Decrying the growing paucity of cars with standard transmissions, Car and Driver magazine recently launched a campaign called Save the Manuals. While applauding the concern, I have the nagging suspicion that all the well-intentioned proactivity in the world can't change the fact that the good ship Stick Shift has already sailed. Indeed, with all the talk lately about autonomous automobiles -- cars that override "faulty" driver inputs and cars that drive themselves -- I fear there's a lot more that's going to need saving in coming years than the dying art of double declutching.
What I mean to say is -- if you think automatics are dull, wait until you don't get to choose which lane you're in, what route you're taking, what line you're carving through the corners, and how fast you're running, to name just a few decisions that your car -- in league with a central computer bank -- will be making for you in the not-so-distant future. I hate to sound like a paranoid crazy and a mind-control Chicken Little, but the self-driving car is more than dystopian prophesy. It's a certitude.
Like so many mixed blessings, this one had its start with the Department of Defense, specifically the Defense Advanced Research Projects Agency (DARPA), founded as a technology incubator in 1958 in response to the Soviet Sputnik program. Since the late 1960s, DARPA has encouraged construction of unmanned vehicles. By the 1980s, Daimler-Benz was happily downloading a billion dollars (in today's money) from the European Commission on the Eureka Prometheus project, which netted a pair of robot-guided civilian vehicles that briefly hit the streets of Paris in 1994. In 2001, Congress mandated that by 2015 a third of armed forces ground vehicles be robotic. DARPA then sponsored a series of vehicle events with large cash prizes, the first in 2004, in the Mojave Desert. One hundred teams entered but none finished. By 2007, DARPA had shifted the competition's focus to urban driving, and despite a worrisomely high DNF rate -- only three out of eighty-nine teams that entered successfully completed the challenge -- the die was cast. Recently, Volvo announced that a "road train" with cars following a lead vehicle filled with sensing equipment would be tested on Swedish roads this year, predicting that such convoys will be routine in Europe by 2020. A Volkswagen/Stanford University team, one of the few to complete the 2007 DARPA contest, built their third-generation "Junior" autonomous car not long ago, and General Motors plans to start field testing its EN-V concept, a two-seater that looks like the scuttlebug robot pod of your worst nightmare, in the next few years.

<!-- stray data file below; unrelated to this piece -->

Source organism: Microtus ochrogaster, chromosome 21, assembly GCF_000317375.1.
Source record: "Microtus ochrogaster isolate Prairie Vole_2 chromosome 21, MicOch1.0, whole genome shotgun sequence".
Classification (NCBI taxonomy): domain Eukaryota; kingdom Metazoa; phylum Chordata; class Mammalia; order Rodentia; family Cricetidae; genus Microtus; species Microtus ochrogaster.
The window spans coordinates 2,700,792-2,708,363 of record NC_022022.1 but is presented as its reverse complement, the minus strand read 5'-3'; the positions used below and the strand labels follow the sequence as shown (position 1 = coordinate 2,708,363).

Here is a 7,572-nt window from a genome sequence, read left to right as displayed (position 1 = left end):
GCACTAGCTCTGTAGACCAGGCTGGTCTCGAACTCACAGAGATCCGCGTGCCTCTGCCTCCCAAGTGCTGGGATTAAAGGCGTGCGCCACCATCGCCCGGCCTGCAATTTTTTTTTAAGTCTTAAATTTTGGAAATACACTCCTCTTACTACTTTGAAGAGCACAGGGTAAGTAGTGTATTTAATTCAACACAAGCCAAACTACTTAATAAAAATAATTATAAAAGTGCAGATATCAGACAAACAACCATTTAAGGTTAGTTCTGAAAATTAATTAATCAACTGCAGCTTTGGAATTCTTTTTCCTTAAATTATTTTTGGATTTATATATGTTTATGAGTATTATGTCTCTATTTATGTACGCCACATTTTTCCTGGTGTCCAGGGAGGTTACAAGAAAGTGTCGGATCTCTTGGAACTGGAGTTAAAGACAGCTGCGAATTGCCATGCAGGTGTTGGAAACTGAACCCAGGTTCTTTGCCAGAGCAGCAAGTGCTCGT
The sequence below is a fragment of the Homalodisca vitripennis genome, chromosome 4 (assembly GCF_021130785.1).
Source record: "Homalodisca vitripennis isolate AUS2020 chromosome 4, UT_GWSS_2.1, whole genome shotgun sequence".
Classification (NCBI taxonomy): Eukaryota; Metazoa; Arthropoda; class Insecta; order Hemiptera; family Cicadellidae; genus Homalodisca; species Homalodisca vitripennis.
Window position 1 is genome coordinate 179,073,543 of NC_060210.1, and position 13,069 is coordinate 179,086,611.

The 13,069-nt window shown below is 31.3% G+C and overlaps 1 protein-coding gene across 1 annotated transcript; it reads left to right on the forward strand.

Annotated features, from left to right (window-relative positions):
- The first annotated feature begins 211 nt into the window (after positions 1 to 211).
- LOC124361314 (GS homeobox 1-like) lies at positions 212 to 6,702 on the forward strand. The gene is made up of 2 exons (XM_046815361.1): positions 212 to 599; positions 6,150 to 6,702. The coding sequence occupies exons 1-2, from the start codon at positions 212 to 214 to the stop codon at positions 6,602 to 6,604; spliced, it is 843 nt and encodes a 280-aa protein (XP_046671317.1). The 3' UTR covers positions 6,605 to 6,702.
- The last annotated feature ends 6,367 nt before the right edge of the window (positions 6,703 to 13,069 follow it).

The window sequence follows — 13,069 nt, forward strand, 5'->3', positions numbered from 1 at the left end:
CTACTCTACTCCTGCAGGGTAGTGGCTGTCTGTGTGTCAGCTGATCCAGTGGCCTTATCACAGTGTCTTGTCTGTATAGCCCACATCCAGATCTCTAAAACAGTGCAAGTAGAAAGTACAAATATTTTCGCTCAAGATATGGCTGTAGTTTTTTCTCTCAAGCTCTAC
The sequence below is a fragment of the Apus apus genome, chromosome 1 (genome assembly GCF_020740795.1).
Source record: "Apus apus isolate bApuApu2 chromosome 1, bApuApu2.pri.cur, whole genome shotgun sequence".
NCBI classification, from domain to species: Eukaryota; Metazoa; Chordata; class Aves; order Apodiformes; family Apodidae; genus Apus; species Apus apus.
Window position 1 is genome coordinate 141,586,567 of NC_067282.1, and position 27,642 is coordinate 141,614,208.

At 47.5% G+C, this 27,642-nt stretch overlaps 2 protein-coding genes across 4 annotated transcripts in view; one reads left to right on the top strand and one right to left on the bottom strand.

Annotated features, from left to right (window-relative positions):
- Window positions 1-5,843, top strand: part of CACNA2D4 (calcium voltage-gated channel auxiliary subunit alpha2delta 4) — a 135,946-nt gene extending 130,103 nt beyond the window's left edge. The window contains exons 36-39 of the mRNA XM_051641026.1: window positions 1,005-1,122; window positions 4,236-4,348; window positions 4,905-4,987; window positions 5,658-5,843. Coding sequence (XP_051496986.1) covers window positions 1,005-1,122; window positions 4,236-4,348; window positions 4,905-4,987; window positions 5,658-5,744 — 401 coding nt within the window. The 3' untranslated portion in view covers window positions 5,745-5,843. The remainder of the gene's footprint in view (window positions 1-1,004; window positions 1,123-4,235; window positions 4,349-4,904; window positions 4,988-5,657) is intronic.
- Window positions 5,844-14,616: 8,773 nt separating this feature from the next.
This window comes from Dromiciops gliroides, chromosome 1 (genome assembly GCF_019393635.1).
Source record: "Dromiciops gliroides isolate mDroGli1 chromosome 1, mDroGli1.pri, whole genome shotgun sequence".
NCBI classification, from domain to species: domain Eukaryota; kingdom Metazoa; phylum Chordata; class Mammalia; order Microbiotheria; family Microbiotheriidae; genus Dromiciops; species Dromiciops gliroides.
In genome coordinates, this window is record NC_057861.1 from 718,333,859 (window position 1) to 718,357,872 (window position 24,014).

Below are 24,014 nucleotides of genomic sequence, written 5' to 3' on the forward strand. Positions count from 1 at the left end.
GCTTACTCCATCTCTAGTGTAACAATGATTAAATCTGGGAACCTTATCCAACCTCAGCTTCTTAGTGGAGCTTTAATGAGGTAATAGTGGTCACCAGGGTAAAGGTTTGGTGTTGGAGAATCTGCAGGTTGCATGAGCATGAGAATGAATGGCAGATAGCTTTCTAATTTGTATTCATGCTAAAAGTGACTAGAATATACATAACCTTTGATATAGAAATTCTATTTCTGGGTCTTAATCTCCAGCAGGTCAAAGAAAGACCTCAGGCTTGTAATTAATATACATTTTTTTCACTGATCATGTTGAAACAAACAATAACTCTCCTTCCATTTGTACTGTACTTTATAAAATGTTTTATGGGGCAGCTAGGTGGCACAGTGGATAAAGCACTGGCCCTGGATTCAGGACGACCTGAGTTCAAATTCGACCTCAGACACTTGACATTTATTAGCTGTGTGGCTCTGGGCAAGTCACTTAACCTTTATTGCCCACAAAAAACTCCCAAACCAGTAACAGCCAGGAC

Bringing it all home to fill this enthusiast with dread was the story a couple months back of a fender bender involving a self-driving Toyota Prius. The property of Google -- the powerful search-engine company with an annual budget about the size of the old Soviet Union's and with a decidedly higher market valuation -- this project is further along than many of us realized, with 140,000 miles of testing on California roads so far. And it reminded us that the benefits of driverless cars -- to Google, to investors in driverless technology, and to other corporate interests -- will undoubtedly be significant enough to overlook the hazards, enormous cost, and inevitable loss of one of life's simple pleasures: piloting your own car.